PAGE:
Eventually I sought out professional advice. I consulted with a retired plant nursery owner and he diagnosed the problems as too much water, too much light, and too much food. He advised that in all future seedling rodeos I restrain from feeding them, water only when they mildly wilt, and reduce the hours of light exposure to about 12 a day. In essence, I had loved them too much, and subsequently, spoiled the little devils until they grew into rebellious teenagers. Now I had to plant them in their new home with the same care I would devote to wild teens.
I buried them in shallow 3-foot-long trenches so they could no longer exert their will over mine. At first they looked very sad. What were once 36 inches of stalks and foliage were now reduced to 6-inch protrusions sticking out of the garden floor. They were additionally dwarfed by the massive 6-foot wooden stakes I pounded into the ground behind them. They looked puny and weak and I worried that they would not grow and that they would never bear fruit.
I watered them as instructed, returned the shovel to the corner of the garage and surrendered to whatever fate Mother Nature had planned when she packed an entire universe of energy into my forlorn seedlings. I waited and I watched and I was very quickly amazed.
The first week my plants sat in the ground and did not grow at all. What I did not know at the time was that they were resting. They were resting for an Olympic performance of growth that I could never have imagined. Each week, almost every day of each week, I had to tie the new growth to the wooden stakes in order to keep the plants from falling over due to their own weight. For some of the plants I ran out of room on the first stake so I pounded in a second one to use as support for the ever-growing foliage.
My plants were healthy. They were tall and lush. They were beautiful and soon produced clusters of dainty yellow flowers on the strongest foliage limbs. I watered them, I suckered unwanted shoots, and my pride grew with each passing day of June because I could foresee a bumper July crop of backyard, homegrown tomatoes.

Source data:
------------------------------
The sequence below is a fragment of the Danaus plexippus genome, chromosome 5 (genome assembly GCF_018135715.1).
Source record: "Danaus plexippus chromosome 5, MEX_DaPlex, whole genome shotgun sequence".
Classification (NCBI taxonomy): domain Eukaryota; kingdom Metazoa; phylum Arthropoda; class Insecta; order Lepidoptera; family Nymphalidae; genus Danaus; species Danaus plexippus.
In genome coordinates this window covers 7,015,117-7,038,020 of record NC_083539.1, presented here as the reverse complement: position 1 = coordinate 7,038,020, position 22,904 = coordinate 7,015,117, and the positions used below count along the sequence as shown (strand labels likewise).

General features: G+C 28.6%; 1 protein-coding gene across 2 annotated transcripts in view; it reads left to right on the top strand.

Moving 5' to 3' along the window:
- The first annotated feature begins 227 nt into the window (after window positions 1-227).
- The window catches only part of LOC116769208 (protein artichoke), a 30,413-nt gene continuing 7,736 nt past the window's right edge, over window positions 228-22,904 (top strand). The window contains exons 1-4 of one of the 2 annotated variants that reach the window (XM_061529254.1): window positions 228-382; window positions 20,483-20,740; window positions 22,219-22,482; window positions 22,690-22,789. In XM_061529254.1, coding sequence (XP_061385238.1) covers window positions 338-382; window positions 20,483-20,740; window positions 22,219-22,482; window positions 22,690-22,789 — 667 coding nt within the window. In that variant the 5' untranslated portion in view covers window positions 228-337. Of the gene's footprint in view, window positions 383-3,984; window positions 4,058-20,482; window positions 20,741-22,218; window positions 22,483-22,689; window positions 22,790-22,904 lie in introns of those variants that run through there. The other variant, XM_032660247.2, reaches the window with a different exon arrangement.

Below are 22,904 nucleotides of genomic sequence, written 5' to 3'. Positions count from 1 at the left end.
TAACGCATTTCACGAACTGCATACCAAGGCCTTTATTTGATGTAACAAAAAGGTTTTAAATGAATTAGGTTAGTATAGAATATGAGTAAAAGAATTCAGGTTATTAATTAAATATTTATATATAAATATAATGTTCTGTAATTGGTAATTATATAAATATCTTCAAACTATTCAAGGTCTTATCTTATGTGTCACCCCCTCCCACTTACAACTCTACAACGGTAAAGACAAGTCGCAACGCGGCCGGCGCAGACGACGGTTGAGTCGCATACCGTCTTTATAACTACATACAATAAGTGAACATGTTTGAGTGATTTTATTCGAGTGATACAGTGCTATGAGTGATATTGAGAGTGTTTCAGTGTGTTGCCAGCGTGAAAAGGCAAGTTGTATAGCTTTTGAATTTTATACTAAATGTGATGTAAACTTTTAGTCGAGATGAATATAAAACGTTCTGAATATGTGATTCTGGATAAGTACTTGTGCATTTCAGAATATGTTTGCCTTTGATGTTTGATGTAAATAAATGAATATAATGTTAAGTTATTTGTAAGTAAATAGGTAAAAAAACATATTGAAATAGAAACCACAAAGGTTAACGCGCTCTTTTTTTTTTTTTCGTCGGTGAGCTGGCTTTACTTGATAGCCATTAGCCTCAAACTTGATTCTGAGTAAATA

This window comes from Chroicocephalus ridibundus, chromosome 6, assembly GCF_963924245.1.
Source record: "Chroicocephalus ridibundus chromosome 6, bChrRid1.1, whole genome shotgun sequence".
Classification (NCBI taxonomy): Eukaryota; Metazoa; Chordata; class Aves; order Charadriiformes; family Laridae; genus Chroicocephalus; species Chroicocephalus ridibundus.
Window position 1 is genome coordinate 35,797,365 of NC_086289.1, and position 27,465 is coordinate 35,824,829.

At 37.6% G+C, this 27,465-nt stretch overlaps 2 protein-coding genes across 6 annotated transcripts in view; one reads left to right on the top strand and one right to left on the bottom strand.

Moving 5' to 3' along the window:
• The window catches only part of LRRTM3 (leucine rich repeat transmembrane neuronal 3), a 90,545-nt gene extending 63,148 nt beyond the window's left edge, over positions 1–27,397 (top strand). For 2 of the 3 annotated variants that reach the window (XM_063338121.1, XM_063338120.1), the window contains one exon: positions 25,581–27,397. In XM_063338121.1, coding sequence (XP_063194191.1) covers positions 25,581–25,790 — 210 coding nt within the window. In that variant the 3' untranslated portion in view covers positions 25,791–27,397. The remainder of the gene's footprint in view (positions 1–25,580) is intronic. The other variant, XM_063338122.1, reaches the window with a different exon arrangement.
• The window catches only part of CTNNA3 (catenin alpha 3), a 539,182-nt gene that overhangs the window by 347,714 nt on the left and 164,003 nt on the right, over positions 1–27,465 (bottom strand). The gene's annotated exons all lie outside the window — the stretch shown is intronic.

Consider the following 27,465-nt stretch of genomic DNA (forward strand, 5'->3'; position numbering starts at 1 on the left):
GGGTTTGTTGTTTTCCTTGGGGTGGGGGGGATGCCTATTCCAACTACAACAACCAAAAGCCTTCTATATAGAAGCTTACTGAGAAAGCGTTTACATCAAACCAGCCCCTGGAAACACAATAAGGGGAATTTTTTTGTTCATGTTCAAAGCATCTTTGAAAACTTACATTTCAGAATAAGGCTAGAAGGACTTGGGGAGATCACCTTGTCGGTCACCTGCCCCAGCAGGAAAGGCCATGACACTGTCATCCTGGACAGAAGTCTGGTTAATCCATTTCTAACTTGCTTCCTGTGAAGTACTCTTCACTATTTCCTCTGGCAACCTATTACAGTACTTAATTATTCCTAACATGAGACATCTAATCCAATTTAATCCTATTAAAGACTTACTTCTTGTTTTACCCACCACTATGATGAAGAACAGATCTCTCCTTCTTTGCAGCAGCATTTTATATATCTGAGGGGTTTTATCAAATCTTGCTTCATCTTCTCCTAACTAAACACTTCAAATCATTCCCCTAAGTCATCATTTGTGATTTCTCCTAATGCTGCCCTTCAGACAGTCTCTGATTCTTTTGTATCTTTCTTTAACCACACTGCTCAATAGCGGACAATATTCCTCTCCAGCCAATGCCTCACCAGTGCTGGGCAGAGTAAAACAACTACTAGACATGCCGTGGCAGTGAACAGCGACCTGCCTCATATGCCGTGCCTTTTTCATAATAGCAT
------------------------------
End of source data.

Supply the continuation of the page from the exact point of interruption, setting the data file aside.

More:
The weather turned hot and the nights were unusually warm. I was told that tomatoes ripen quickly when the nights are warm. My stalks were burdened with bunches of green tomatoes that had grown to the size of softballs. Most of them were almost 6 inches in diameter, but not one was turning red. I worried again. “What if they never turn to the beautiful deep pink like the catalog picture? Was I a victim of Photoshop? Will my culinary choices be reduced to fried green tomatoes every morning?”
But gradually, like the sneaky little darlings they had become, they began to ripen. And they ripened with a vengeance! One day I had no ripe tomatoes and I was forced to buy one at the supermarket. The following day I picked 6 pounds of deep-pink beauty and proudly set them on the kitchen counter for all to admire. The next day I picked another 4 pounds, and the next, and the next, and the next. I stored tomatoes everywhere. I became the most popular gardener in my neighborhood. Everyone got fresh tomatoes. I took them to work.
We made basil tomato sauce stored in Mason jars. We froze quart bags of stewed tomatoes for winter soups. We ate fresh tomato salads in sweetened white vinegar with cucumbers and green bell peppers. I felt like the tomato king. All of my efforts beginning in March had paid off. The miracle of stored energy and DNA made me look good.
My garden was a success. I could quit worrying. It was now time to make another BLT, pour a tall glass of sweet tea and rummage through the pages of the gardening catalog to plan next season’s menu. Time was of the essence, I told myself. March is just a few months away.
Fredrick Pfister has written for Sporting Classics and Of Woods and Waters (University of Kentucky Press). He is the author of Last Casts and Stolen Hunts (Live Oak Press) and resides in Lexington, Kentucky.